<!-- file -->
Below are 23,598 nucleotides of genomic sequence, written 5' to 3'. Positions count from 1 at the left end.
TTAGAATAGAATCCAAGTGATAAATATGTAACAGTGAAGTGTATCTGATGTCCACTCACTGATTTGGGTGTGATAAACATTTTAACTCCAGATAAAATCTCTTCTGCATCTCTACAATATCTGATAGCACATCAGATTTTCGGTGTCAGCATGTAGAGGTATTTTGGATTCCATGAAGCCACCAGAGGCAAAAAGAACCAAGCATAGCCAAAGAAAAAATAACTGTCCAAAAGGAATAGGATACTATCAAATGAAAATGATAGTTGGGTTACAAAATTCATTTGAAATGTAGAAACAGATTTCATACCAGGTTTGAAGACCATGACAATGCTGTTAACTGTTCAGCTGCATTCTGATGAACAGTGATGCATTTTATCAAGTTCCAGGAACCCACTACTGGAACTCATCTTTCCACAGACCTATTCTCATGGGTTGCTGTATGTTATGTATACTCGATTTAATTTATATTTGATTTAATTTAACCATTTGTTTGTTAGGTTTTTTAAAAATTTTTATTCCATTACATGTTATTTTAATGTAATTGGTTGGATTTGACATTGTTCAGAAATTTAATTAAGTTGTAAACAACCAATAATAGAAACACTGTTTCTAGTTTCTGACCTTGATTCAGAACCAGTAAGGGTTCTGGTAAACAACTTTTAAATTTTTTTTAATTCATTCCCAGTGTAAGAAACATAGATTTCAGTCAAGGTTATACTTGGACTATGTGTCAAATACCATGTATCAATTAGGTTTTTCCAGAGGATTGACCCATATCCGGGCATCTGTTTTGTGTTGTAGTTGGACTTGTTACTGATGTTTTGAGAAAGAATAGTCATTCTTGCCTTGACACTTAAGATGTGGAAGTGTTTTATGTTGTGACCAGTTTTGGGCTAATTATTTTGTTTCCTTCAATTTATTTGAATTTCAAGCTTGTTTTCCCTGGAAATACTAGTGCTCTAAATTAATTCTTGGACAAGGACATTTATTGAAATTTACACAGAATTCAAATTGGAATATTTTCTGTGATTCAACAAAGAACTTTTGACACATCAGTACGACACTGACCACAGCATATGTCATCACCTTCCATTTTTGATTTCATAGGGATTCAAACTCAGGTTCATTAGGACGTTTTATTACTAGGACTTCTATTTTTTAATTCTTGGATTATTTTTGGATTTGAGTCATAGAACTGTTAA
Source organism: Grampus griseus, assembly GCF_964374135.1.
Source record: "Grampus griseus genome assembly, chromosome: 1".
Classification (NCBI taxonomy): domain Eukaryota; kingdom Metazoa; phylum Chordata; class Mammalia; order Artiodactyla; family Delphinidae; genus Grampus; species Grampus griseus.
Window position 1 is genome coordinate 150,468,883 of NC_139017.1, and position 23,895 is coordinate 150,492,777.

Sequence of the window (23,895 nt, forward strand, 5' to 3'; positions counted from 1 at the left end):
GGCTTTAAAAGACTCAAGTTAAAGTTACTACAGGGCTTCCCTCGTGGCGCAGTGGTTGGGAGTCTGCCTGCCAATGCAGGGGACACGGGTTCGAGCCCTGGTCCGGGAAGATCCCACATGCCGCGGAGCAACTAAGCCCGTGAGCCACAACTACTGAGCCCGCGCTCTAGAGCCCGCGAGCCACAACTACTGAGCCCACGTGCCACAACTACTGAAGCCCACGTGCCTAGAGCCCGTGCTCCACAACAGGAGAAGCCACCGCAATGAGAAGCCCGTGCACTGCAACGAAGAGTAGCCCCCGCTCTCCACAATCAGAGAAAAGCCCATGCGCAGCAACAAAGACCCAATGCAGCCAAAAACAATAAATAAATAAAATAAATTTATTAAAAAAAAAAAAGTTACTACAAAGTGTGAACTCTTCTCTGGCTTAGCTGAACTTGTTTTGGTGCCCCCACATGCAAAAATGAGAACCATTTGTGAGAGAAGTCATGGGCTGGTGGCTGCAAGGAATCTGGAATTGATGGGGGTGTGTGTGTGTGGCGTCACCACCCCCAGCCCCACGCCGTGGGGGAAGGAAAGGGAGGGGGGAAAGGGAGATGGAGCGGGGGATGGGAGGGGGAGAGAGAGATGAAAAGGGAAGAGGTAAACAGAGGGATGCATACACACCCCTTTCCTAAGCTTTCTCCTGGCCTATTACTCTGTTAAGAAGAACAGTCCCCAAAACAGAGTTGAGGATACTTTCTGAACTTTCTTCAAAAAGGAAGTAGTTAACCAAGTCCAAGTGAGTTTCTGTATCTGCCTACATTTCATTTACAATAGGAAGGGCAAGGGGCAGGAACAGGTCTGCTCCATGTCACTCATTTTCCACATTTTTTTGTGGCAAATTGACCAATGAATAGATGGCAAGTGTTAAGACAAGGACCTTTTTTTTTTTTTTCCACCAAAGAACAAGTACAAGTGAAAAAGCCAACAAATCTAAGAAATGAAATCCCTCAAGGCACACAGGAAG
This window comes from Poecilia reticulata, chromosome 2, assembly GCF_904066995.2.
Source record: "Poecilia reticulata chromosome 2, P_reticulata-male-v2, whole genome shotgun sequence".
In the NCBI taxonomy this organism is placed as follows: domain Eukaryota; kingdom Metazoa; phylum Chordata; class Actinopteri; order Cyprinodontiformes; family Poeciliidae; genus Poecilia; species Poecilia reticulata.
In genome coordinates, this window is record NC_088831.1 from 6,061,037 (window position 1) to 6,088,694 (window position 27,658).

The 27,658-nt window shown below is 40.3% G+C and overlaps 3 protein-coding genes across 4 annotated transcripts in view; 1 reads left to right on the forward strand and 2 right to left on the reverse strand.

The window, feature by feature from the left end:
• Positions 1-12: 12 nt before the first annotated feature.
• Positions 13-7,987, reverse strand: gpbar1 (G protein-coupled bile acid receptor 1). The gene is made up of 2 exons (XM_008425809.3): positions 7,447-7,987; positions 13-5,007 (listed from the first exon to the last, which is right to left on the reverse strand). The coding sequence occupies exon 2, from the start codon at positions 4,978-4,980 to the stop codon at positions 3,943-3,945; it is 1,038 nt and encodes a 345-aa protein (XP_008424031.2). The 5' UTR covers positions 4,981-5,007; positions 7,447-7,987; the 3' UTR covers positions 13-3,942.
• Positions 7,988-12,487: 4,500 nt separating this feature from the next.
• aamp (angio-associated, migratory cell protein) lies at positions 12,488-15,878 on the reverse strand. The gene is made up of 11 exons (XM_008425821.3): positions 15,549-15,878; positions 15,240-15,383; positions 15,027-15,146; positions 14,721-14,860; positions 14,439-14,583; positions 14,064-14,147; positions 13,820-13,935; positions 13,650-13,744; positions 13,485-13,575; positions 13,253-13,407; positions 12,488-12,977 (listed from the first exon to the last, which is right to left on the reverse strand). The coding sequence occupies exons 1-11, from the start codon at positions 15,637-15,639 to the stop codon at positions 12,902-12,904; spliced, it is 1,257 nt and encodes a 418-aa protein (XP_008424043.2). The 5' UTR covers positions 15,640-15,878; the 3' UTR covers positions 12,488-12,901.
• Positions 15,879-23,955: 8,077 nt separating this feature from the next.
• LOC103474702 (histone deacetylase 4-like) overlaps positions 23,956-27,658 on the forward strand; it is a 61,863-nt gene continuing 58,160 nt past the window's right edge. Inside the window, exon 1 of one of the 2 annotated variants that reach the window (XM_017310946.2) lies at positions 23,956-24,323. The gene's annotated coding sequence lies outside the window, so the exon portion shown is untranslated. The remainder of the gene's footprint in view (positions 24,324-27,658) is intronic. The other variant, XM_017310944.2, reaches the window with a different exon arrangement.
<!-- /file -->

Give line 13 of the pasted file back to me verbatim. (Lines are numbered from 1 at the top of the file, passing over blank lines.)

The 27,658-nt window shown below is 40.3% G+C and overlaps 3 protein-coding genes across 4 annotated transcripts in view; 1 reads left to right on the forward strand and 2 right to left on the reverse strand.